This same format is used by anything else built on the engine, so both Cogmind and REXPaint can benefit from this, the latter of which I hope to also release a new version before long!


A quick autoscaling test back in Cogmind, here using a 2x scale of a 4×8 font, therefore turning it into a 8×16 font for a 960p window. (This 4×8 font is technically distributed with Cogmind, but since it’s too small to be reasonably considered by players, or needed at all, it is not available by default and must be activated manually.)

Cogmind Applications

Cogmind’s last public release, Beta 12, includes a total of 118 bitmaps font images, and that was before all the map zooming and Beta 13 work, so without this autoscaling feature that number would balloon significantly.

As of writing, Beta 13 has currently dropped that file count to 80, this despite the zooming, nine brand new font types, and supporting even more large options derived from smaller ones.

I had to spend a while going back through all those files to confirm which were original files and which were upscaled--in most cases there were records, but I had to be sure, and did find a few outliers to which I made further manual modifications to their upscaled versions, or sourced from multiple different sets. Those required special treatment, but otherwise it was really nice to cut down on the clutter.


Comparing Cogmind’s original font config file to the new one with automated upscaling enabled (and zoom support!).

As of the current Beta 13 prerelease, the current max font size included with Cogmind is 48, needed for 5K displays, but with the new upscaled UI the max needed for that resolution will be 64! Definitely about time to get automated scaling…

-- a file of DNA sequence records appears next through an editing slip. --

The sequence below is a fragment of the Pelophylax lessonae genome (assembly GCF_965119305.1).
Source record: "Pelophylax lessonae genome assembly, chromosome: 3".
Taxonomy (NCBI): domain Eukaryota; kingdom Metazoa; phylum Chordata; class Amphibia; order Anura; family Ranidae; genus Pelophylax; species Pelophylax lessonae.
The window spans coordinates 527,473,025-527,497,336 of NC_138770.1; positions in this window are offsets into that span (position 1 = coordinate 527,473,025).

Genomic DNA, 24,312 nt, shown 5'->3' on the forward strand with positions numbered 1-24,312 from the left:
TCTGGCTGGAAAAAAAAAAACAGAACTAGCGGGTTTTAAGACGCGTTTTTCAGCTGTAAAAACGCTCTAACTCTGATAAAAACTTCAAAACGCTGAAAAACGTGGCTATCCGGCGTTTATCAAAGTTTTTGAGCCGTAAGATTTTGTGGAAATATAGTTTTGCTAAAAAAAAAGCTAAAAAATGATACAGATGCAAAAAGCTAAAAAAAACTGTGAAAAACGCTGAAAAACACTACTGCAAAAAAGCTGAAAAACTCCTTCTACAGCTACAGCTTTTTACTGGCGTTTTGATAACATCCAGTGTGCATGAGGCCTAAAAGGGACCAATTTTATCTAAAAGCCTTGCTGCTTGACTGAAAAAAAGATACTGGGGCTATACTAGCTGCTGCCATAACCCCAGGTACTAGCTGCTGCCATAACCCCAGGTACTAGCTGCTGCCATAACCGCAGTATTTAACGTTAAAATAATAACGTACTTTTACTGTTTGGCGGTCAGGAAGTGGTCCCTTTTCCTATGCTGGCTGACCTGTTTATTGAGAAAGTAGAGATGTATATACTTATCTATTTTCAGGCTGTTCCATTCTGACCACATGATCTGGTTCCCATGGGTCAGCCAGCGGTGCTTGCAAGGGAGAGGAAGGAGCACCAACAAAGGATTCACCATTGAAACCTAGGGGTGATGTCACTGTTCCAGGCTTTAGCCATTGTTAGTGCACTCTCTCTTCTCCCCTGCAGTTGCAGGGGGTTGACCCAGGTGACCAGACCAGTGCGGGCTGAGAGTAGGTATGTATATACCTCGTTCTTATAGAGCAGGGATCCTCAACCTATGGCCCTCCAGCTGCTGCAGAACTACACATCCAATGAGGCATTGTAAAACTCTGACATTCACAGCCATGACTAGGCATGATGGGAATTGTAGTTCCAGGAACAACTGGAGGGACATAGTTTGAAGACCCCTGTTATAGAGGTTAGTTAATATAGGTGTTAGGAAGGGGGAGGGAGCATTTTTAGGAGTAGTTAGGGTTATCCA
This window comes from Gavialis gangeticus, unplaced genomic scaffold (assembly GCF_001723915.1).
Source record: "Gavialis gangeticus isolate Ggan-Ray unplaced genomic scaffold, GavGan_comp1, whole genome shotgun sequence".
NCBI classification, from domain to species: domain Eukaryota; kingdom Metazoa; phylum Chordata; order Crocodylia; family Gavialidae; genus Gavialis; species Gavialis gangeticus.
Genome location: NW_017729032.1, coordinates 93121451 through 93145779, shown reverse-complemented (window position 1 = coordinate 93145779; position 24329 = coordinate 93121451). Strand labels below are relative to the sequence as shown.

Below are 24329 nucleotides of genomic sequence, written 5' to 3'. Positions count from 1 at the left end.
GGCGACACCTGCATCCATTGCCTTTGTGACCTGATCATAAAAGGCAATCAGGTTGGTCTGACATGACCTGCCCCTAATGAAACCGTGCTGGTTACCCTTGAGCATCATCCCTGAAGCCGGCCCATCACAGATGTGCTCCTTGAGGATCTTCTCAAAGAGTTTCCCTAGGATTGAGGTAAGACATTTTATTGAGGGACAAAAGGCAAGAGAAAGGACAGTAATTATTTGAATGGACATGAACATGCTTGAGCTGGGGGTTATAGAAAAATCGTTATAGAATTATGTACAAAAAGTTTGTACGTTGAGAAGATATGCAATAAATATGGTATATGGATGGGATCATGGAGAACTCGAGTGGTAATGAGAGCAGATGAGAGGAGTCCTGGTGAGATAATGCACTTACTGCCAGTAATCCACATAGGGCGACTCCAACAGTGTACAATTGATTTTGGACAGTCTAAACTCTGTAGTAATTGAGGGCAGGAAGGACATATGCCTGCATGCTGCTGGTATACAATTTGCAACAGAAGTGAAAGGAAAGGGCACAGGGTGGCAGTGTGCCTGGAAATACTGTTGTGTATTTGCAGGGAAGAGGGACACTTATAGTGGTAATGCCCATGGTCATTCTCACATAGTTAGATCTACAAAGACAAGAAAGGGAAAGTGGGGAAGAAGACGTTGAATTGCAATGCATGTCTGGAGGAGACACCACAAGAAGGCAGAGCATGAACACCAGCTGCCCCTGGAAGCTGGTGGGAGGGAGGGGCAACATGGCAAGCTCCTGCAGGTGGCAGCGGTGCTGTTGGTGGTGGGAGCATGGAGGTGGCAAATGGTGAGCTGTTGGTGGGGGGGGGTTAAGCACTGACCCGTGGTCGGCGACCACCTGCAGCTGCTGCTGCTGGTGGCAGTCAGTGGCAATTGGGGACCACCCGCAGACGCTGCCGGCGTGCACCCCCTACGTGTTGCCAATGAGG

New font sizes aside, this also saves time when new tiles are added and need to be inserted throughout the images, since tiles themselves are also part of the font bitmaps. Tiles aren’t added very often, but a new batch is indeed being released gradually over the next several versions.

Since I was working with fonts anyway, I also took advantage of this opportunity to add brand new options! In classic terminal roguelike style, some people like to switch their display font after a while in order to freshen up the whole experience, so in addition to others who simply want more options from which to select their favorite for readability or stylistic preferences, that’s another good reason to make sure there is a good variety of styles available.

The main two new typefaces are Tamsyn and Cherry, available at several sizes.


Sample Cogmind screenshot using size 24 Tamsyn.



Sample Cogmind screenshot using size 14 Cherry Shadow,  for which I added a slight drop shadow I think looks pretty cool, especially on a light background like item labels.